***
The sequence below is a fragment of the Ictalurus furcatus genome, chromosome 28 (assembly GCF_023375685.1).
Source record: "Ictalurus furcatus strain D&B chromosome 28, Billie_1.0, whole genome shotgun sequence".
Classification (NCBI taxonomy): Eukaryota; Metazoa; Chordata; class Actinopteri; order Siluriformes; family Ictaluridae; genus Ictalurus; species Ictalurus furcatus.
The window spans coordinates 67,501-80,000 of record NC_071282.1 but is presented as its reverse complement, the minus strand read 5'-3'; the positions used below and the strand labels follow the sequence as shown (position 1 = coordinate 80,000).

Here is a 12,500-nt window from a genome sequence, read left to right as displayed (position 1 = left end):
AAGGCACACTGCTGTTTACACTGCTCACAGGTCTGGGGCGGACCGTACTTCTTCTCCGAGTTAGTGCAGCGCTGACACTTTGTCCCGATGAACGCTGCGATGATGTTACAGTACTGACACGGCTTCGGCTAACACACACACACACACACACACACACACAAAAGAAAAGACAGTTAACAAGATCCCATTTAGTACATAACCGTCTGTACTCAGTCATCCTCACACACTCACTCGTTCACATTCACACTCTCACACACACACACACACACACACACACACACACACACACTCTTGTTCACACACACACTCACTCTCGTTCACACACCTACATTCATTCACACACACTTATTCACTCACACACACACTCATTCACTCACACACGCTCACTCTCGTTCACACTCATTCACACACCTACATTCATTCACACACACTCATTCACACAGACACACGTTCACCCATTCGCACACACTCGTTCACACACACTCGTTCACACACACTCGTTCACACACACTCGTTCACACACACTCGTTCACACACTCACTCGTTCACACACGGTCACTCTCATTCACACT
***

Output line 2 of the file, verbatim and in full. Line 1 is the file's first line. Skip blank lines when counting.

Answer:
Source record: "Ictalurus furcatus strain D&B chromosome 28, Billie_1.0, whole genome shotgun sequence".